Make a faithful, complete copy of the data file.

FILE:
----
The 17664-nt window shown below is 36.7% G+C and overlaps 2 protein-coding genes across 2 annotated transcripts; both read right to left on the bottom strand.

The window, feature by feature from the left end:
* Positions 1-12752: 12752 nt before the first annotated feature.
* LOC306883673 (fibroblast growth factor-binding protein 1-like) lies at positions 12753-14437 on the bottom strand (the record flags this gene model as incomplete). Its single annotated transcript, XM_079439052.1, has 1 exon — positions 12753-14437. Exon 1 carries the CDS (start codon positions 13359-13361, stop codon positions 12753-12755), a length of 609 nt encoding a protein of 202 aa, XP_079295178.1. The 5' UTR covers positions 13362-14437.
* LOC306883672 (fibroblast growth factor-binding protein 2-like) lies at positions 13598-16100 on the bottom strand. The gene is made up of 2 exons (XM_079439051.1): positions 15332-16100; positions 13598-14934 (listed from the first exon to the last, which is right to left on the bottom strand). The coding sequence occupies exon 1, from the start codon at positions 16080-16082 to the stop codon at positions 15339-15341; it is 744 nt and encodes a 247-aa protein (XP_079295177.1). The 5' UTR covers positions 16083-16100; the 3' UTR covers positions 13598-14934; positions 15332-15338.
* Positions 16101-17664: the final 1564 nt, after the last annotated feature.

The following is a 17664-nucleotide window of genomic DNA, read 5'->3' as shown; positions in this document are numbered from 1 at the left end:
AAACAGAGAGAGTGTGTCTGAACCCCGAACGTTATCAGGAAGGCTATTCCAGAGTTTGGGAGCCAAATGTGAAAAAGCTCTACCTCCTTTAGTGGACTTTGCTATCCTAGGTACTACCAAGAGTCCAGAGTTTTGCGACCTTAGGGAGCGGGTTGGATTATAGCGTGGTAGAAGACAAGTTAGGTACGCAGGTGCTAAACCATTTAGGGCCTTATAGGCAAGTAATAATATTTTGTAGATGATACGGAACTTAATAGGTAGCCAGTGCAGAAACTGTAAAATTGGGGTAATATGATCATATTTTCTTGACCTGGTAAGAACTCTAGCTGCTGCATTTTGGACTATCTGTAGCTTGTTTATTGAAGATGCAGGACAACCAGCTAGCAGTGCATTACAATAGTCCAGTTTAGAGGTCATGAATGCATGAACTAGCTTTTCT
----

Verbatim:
The 17664-nt window shown below is 36.7% G+C and overlaps 2 protein-coding genes across 2 annotated transcripts; both read right to left on the bottom strand.

The window, feature by feature from the left end:
* Positions 1-12752: 12752 nt before the first annotated feature.
* LOC306883673 (fibroblast growth factor-binding protein 1-like) lies at positions 12753-14437 on the bottom strand (the record flags this gene model as incomplete). Its single annotated transcript, XM_079439052.1, has 1 exon — positions 12753-14437. Exon 1 carries the CDS (start codon positions 13359-13361, stop codon positions 12753-12755), a length of 609 nt encoding a protein of 202 aa, XP_079295178.1. The 5' UTR covers positions 13362-14437.
* LOC306883672 (fibroblast growth factor-binding protein 2-like) lies at positions 13598-16100 on the bottom strand. The gene is made up of 2 exons (XM_079439051.1): positions 15332-16100; positions 13598-14934 (listed from the first exon to the last, which is right to left on the bottom strand). The coding sequence occupies exon 1, from the start codon at positions 16080-16082 to the stop codon at positions 15339-15341; it is 744 nt and encodes a 247-aa protein (XP_079295177.1). The 5' UTR covers positions 16083-16100; the 3' UTR covers positions 13598-14934; positions 15332-15338.
* Positions 16101-17664: the final 1564 nt, after the last annotated feature.

The following is a 17664-nucleotide window of genomic DNA, read 5'->3' as shown; positions in this document are numbered from 1 at the left end:
AAACAGAGAGAGTGTGTCTGAACCCCGAACGTTATCAGGAAGGCTATTCCAGAGTTTGGGAGCCAAATGTGAAAAAGCTCTACCTCCTTTAGTGGACTTTGCTATCCTAGGTACTACCAAGAGTCCAGAGTTTTGCGACCTTAGGGAGCGGGTTGGATTATAGCGTGGTAGAAGACAAGTTAGGTACGCAGGTGCTAAACCATTTAGGGCCTTATAGGCAAGTAATAATATTTTGTAGATGATACGGAACTTAATAGGTAGCCAGTGCAGAAACTGTAAAATTGGGGTAATATGATCATATTTTCTTGACCTGGTAAGAACTCTAGCTGCTGCATTTTGGACTATCTGTAGCTTGTTTATTGAAGATGCAGGACAACCAGCTAGCAGTGCATTACAATAGTCCAGTTTAGAGGTCATGAATGCATGAACTAGCTTTTCT